“Nobody’s Been Held Accountable” for Wasteful Spending in Afghanistan, says U.S. Watchdog
In this photo taken on Thursday, Oct. 1, 2015, Afghan security forces and volunteer militias rest on their way to Kunduz, Afghanistan to fight against Taliban fighters. (AP Photos/Naim Rahimi)
The war in Afghanistan marked a grim milestone this week — its 14th anniversary — making it America’s longest war by nearly half a decade. And it’s back in the spotlight for the wrong reasons: a resurgent Taliban seized a major Afghan city for the first time in 14 years in late September, and a U.S. airstrike coming to the aid of Afghan forces hit a hospital run by the aid group Doctors Without Borders, killing 22 patients and doctors, and leaving 24 missing and feared dead.
Afghan security forces have struggled to maintain any gains they’ve made in retaking the city of Kunduz, with territory changing hands daily. And with international aid organizations now gone from the city in the aftermath of the hospital bombing, civilians who are caught in the crossfire have nowhere to turn for help.
Meanwhile the U.S. reconstruction effort — which has cost taxpayers $110 billion since the war began — continues to be hampered by allegations of waste, fraud and mismanagement. In just one of the war’s numerous examples, a $500,000 training center for Afghan police began “melting” within four months of completion.
To take stock of the United States’ costly reconstruction efforts, FRONTLINE spoke recently with John Sopko, the U.S. Special Inspector General for Afghanistan Reconstruction. Since Sopko took the job in 2012, he and his team at SIGAR have called attention to repeated missteps in the reconstruction, leading to high-profile coverage of waste in Afghanistan, and fueling criticism for their aggressive approach from the departments they audit. Sopko now warns that the few gains the U.S. and its Afghan partners have made may be lost.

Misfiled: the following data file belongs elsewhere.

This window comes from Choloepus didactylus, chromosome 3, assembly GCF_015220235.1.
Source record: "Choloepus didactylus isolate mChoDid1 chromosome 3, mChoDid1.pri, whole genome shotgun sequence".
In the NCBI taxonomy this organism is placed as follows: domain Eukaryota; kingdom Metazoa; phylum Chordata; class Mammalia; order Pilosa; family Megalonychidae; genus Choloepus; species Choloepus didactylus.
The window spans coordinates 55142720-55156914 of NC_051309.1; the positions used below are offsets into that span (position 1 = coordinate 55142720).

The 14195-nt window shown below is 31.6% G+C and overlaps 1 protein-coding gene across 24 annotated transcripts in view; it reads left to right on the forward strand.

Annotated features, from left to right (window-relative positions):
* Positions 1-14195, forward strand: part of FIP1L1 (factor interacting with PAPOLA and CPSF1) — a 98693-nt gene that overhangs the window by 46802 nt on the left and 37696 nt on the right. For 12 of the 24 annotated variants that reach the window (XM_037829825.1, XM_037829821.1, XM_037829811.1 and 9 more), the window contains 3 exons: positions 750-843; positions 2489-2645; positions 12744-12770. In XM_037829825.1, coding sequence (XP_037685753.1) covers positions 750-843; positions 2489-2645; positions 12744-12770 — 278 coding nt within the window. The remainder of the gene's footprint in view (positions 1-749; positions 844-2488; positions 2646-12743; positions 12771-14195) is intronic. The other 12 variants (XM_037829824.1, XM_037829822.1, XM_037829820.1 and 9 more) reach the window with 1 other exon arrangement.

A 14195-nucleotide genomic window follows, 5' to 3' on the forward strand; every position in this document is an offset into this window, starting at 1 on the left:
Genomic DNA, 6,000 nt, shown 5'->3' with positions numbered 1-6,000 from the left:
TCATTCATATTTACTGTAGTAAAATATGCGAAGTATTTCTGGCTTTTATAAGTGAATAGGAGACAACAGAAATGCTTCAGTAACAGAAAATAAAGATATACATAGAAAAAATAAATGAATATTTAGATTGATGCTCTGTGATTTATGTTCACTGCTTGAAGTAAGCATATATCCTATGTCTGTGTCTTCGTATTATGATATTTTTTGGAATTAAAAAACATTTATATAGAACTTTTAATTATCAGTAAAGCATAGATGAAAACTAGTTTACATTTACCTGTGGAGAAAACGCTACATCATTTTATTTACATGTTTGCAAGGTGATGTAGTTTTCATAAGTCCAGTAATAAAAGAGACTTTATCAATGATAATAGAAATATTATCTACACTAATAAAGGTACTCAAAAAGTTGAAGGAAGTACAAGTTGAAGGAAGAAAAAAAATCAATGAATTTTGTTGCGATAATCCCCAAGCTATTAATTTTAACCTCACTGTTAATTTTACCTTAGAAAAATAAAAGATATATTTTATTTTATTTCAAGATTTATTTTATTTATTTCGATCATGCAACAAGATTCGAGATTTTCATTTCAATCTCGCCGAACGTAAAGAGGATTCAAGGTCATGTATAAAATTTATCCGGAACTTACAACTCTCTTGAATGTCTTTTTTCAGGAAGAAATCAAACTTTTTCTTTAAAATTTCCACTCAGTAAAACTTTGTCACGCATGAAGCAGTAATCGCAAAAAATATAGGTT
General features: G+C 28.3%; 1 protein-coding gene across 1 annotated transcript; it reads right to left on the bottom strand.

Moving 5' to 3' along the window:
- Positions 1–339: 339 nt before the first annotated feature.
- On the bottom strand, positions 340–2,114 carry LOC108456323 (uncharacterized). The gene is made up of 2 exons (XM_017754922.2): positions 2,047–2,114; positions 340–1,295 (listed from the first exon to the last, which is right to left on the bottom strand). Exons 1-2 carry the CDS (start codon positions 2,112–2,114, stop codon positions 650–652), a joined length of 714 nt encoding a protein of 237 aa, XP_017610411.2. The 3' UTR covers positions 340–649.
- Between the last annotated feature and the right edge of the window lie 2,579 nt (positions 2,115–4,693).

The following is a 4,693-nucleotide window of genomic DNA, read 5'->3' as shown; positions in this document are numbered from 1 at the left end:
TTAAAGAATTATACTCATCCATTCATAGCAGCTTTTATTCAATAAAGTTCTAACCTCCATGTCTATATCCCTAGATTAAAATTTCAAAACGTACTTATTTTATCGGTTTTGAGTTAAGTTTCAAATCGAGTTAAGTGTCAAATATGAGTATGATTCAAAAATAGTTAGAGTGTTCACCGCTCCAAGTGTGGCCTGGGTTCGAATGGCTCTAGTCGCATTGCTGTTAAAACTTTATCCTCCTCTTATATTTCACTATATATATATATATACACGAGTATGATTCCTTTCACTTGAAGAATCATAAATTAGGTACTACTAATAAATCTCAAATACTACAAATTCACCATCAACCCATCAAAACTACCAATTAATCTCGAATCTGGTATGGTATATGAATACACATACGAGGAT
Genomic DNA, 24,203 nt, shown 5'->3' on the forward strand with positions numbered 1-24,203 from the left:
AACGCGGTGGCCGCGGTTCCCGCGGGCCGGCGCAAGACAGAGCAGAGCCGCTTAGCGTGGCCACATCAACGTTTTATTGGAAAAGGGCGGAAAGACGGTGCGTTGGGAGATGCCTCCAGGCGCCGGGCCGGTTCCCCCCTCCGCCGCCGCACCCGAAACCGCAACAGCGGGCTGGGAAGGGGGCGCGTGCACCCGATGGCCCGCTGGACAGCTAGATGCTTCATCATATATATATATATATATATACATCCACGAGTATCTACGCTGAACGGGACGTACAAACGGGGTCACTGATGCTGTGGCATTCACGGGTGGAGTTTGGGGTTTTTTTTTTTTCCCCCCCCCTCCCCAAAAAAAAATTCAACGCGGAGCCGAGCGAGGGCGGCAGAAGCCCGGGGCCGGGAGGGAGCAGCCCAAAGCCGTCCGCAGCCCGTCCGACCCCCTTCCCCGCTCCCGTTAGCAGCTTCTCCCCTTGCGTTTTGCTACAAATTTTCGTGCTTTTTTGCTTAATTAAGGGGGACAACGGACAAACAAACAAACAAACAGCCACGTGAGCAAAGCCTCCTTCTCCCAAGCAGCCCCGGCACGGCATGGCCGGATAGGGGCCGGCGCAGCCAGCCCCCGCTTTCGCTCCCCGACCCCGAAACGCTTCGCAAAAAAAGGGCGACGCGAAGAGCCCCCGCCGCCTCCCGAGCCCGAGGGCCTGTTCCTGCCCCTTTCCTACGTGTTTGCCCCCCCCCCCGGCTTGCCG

This is the edited transcript of a conversation that took place on Oct. 1, 2015.
The deterioration we’ve seen in recent days in Kunduz — is that on us? Is that on U.S. troops not being able to prepare Afghan forces well, and is it a symptom of how our reconstruction efforts have gone in Afghanistan?
It’s more than a symptom, it’s the old canary in the coalmine. We’ve been warning the administration and Congress about this since before I got here in 2012. In 2010, I think we did our first audit on the kind of tools we use to assess the capabilities [of the Afghan forces]. And we’ve been warning them that our military keeps changing the goal posts, keeps dumbing down the assessments in the hopes that the Afghan military and police will meet them. But they don’t. There are serious problems, and Kunduz is just a glaring example of what’s happening.
We’ve now spent $110 billion on Afghan reconstruction. Overall, how well spent has that money been?
I can’t give you the definitive answer you probably want, because it’s never totally black and white. There have been some great successes, but overall we’ve wasted billions of dollars. Overall, we have serious concerns that what successes we have made — in health, in education, in women’s rights — could be lost because the Afghan security situation is deteriorating quickly. And number two, even assuming that the Afghans can hold their own, they can’t sustain the infrastructure we gave them, the ministries we gave them and all of the other good stuff that we did.
On the one hand, it’s a very precarious situation, but on the other hand, I’m cautiously optimistic because the new unity government really cares.
That’s interesting. Could you say more about the current government and what they’re doing in terms of not just talking the talk but following through?
The best example I’d like to mention has to do with how they’re trying to address corruption. Shortly after the unity government started, we identified a criminal scheme to defraud the Afghan government as well as the U.S. taxpayer to the tune of $200 million on a billion dollar contract to buy fuel for the [Afghan] Ministry of Defense. We identified the criminals. We identified where they met and what was discussed — they basically fixed the price, all the bidders were putting in phony bids to jack the price up to the tune of over $200 million.
Our investigators went over to the Ministry of Defense. We initially didn’t get a good response, so we took it to the palace.